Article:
What happens when you copy a copy of a copy of a YouTube video? Not much. For some really interesting results, you have to do it 1,000 times.
Chicago video artist Patrick Liddell spent a year uploading a video to YouTube, downloading it to his computer, then re-uploading the copy over and over again, repeating the process until he reached 1,000 generations. He called the project “I Am Sitting in a Video Room,” an obvious nod to Alvin Lucier’s groundbreaking experimental composition from 1969.
The video starts off normal enough—Patrick standing in a room reading a statement about what he’s doing. “I am going to upload [the video] to YouTube, rip it from YouTube, and upload it again and again, until the original characteristics of both my voice and my image are destroyed.” He speaks very clearly so you can understand what he’s saying, copy after copy. After about the 100th generation, that won’t matter.
The image and sound start to get distorted at around copy No. 25, which occurs at the 1:00 mark. At 100 copies (1:28), Patrick starts to look like a fleshy blob, and his voice starts to sound like an old record being played backward. At 500, his image and voice are barely human. At 1000, he transforms into something else… something strange, something terrifying.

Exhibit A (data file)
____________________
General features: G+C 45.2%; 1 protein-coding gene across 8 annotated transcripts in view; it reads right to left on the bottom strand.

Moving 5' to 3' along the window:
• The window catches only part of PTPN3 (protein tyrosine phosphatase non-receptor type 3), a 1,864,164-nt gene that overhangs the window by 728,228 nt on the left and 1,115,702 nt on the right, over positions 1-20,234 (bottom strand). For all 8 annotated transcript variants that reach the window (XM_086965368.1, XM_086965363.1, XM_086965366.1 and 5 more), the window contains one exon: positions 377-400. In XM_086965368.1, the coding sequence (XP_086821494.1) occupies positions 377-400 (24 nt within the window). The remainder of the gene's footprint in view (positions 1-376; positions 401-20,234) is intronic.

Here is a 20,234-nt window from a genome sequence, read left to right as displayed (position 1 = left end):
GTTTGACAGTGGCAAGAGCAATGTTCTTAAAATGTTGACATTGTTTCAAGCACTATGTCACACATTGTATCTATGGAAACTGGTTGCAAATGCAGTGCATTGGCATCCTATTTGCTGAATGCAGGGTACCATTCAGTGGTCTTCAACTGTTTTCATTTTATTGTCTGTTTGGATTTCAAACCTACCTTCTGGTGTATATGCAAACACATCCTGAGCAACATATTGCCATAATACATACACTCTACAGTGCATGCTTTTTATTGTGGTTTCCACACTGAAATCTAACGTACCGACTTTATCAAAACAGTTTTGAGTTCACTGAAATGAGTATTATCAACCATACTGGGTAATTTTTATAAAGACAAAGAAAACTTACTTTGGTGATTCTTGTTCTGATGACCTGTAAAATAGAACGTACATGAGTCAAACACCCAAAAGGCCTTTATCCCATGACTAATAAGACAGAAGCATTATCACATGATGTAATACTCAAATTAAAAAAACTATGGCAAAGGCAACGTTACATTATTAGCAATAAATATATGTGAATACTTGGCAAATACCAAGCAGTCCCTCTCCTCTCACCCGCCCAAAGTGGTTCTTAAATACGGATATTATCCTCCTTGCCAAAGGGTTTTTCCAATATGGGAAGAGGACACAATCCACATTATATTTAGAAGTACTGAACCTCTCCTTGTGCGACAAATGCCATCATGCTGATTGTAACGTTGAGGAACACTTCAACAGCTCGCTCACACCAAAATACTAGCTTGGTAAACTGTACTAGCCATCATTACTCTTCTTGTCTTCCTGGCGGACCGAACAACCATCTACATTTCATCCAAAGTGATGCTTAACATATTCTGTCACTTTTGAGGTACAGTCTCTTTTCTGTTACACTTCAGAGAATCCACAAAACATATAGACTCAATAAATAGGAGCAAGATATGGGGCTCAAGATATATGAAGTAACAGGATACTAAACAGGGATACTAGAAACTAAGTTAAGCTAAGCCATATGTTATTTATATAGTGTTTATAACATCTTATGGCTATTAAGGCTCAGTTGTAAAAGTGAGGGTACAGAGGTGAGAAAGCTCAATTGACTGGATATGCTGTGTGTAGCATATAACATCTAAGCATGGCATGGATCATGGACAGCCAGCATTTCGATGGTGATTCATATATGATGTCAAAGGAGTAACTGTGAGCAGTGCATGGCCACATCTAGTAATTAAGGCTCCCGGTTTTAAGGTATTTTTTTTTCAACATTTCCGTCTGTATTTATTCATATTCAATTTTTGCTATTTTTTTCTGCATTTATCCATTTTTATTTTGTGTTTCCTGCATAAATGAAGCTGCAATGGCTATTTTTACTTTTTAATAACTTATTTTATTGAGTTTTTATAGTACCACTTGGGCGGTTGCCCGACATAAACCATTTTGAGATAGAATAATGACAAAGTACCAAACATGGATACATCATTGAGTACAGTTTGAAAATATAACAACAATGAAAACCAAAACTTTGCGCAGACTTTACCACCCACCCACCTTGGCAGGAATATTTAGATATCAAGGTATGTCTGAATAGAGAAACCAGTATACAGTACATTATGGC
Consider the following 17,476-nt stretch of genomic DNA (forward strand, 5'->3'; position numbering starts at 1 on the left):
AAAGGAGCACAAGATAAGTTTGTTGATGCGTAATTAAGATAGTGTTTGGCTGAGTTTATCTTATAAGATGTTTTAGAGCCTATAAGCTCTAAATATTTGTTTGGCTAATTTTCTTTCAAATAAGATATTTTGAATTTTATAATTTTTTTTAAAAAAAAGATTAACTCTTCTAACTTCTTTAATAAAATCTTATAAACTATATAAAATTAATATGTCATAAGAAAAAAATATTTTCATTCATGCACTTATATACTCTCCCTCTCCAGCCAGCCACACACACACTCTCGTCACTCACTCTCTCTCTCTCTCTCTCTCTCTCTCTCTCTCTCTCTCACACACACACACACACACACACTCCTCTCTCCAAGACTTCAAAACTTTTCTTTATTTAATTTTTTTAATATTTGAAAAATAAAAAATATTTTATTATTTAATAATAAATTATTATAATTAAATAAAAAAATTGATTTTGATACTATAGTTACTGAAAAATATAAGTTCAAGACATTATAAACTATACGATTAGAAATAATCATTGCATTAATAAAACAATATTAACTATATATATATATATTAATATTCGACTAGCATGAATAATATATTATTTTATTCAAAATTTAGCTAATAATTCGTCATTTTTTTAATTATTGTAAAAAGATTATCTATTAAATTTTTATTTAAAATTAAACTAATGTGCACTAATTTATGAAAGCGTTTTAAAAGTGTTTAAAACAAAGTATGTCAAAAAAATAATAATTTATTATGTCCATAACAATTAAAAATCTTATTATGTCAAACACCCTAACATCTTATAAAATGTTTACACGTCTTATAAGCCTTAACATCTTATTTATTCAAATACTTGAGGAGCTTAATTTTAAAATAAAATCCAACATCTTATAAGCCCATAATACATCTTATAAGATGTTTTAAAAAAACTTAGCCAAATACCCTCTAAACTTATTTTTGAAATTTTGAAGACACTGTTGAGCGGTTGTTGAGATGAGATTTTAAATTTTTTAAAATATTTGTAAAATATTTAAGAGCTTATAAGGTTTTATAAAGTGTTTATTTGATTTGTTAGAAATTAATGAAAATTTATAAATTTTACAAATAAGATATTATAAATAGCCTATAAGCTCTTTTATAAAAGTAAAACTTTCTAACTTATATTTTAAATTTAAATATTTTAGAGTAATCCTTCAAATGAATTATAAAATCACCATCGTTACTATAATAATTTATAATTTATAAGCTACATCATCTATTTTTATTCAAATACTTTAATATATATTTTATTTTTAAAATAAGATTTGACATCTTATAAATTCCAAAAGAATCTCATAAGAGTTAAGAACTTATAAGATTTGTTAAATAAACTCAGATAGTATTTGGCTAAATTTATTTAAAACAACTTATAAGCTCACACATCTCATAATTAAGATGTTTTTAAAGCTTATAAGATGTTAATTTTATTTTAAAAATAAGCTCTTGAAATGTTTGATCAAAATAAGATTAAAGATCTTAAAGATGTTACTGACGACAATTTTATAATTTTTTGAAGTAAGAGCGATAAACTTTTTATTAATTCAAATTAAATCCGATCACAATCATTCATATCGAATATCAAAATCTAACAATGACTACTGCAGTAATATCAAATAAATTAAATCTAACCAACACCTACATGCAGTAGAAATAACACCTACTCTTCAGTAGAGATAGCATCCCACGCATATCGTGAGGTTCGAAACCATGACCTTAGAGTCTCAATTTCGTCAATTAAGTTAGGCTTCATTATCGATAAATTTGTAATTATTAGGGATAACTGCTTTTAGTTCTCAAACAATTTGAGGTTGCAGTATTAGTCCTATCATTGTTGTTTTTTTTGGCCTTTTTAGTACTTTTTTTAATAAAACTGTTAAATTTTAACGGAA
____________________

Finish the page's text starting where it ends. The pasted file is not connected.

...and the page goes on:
The creepiest part may be that this process of distortion doesn’t only happen with YouTube videos. There’s a name for the phenomenon: generation loss, and it’s observed in all other recording formats. “I Am Sitting in a Video Room” is based on an audio experiment undertaken by composer Alvin Lucier, who used the same copy-of-a-copy process on an audio recording of his voice, and it produced similarly haunting results.
The method was also attempted in 2008 using a VHS tape of a music video by the band Roxette. The final generations of the tape resemble less a peppy Swedish ’90s pop band and more a descent into the depths of hell. The second-to-top YouTube comment on the VHS version, by nkcsb115, says, “This is what you see and hear when you start to die.”
So why does generation loss cause such creepy results? Why doesn’t the image just fade away, the sound get softer until it disappears? Lidell offers this explanation, “It gets complicated, but each translation of the audio goes through a process … which breaks the audio down into more easily parsed tones. This process loses a bit of subtle information, which is accumulated.”
Essentially, what you’re seeing and hearing are not garbled deviations of what was once recorded, but a manifestation of the computer itself. Patrick explains, “What you will see and hear, then, are the artifacts inherent in the video codec of both YouTube and the mp4 format I convert it to on my computer.” In other words, these terrifying sounds and images are the computer talking. The computer is speaking to us in its native tongue.
The evil aura of the camera has long been stuff of legend. The new Arcade Fire song, “Flashbulb Eyes,” for example, suggests that in a world where the recorded image of life is beginning to dominate the real thing, maybe we should start taking that question seriously.
“What if the camera / Really do / Take your soul?”
Screengrab via YouTube